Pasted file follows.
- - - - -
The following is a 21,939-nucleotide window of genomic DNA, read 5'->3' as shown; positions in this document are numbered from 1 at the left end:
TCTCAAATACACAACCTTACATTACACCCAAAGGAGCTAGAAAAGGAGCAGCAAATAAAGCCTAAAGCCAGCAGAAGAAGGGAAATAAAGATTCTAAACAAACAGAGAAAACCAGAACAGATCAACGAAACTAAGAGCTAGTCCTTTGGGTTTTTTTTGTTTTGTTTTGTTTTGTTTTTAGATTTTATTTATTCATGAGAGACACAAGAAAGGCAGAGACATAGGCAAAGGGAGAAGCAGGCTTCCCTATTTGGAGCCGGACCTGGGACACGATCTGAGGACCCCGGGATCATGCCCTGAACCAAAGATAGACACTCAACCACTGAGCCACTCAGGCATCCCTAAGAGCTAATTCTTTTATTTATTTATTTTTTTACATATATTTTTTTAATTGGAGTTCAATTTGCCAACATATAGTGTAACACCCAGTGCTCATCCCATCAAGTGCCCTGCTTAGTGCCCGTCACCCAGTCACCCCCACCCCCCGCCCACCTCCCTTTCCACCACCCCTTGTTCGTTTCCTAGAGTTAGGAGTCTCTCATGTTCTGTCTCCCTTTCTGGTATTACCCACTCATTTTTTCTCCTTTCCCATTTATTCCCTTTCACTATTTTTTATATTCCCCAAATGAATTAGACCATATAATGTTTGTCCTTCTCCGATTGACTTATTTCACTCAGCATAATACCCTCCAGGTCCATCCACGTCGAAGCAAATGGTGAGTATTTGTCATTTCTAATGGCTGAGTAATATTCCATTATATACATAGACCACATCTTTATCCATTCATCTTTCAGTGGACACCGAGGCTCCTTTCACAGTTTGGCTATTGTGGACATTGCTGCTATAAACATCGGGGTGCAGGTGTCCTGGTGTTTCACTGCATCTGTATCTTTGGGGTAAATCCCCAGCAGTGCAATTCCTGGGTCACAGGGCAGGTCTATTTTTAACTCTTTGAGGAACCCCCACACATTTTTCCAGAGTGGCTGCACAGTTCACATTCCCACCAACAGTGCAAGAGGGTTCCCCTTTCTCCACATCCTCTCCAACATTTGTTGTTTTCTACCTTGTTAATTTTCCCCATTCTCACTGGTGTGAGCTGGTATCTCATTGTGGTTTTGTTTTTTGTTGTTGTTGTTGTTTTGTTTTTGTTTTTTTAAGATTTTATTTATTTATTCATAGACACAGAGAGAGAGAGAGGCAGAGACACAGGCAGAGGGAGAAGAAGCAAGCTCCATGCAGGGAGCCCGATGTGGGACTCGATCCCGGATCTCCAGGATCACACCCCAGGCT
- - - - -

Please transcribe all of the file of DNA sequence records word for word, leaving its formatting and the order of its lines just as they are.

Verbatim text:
The following is a 21,939-nucleotide window of genomic DNA, read 5'->3' as shown; positions in this document are numbered from 1 at the left end:
TCTCAAATACACAACCTTACATTACACCCAAAGGAGCTAGAAAAGGAGCAGCAAATAAAGCCTAAAGCCAGCAGAAGAAGGGAAATAAAGATTCTAAACAAACAGAGAAAACCAGAACAGATCAACGAAACTAAGAGCTAGTCCTTTGGGTTTTTTTTGTTTTGTTTTGTTTTGTTTTTAGATTTTATTTATTCATGAGAGACACAAGAAAGGCAGAGACATAGGCAAAGGGAGAAGCAGGCTTCCCTATTTGGAGCCGGACCTGGGACACGATCTGAGGACCCCGGGATCATGCCCTGAACCAAAGATAGACACTCAACCACTGAGCCACTCAGGCATCCCTAAGAGCTAATTCTTTTATTTATTTATTTTTTTACATATATTTTTTTAATTGGAGTTCAATTTGCCAACATATAGTGTAACACCCAGTGCTCATCCCATCAAGTGCCCTGCTTAGTGCCCGTCACCCAGTCACCCCCACCCCCCGCCCACCTCCCTTTCCACCACCCCTTGTTCGTTTCCTAGAGTTAGGAGTCTCTCATGTTCTGTCTCCCTTTCTGGTATTACCCACTCATTTTTTCTCCTTTCCCATTTATTCCCTTTCACTATTTTTTATATTCCCCAAATGAATTAGACCATATAATGTTTGTCCTTCTCCGATTGACTTATTTCACTCAGCATAATACCCTCCAGGTCCATCCACGTCGAAGCAAATGGTGAGTATTTGTCATTTCTAATGGCTGAGTAATATTCCATTATATACATAGACCACATCTTTATCCATTCATCTTTCAGTGGACACCGAGGCTCCTTTCACAGTTTGGCTATTGTGGACATTGCTGCTATAAACATCGGGGTGCAGGTGTCCTGGTGTTTCACTGCATCTGTATCTTTGGGGTAAATCCCCAGCAGTGCAATTCCTGGGTCACAGGGCAGGTCTATTTTTAACTCTTTGAGGAACCCCCACACATTTTTCCAGAGTGGCTGCACAGTTCACATTCCCACCAACAGTGCAAGAGGGTTCCCCTTTCTCCACATCCTCTCCAACATTTGTTGTTTTCTACCTTGTTAATTTTCCCCATTCTCACTGGTGTGAGCTGGTATCTCATTGTGGTTTTGTTTTTTGTTGTTGTTGTTGTTTTGTTTTTGTTTTTTTAAGATTTTATTTATTTATTCATAGACACAGAGAGAGAGAGAGGCAGAGACACAGGCAGAGGGAGAAGAAGCAAGCTCCATGCAGGGAGCCCGATGTGGGACTCGATCCCGGATCTCCAGGATCACACCCCAGGCT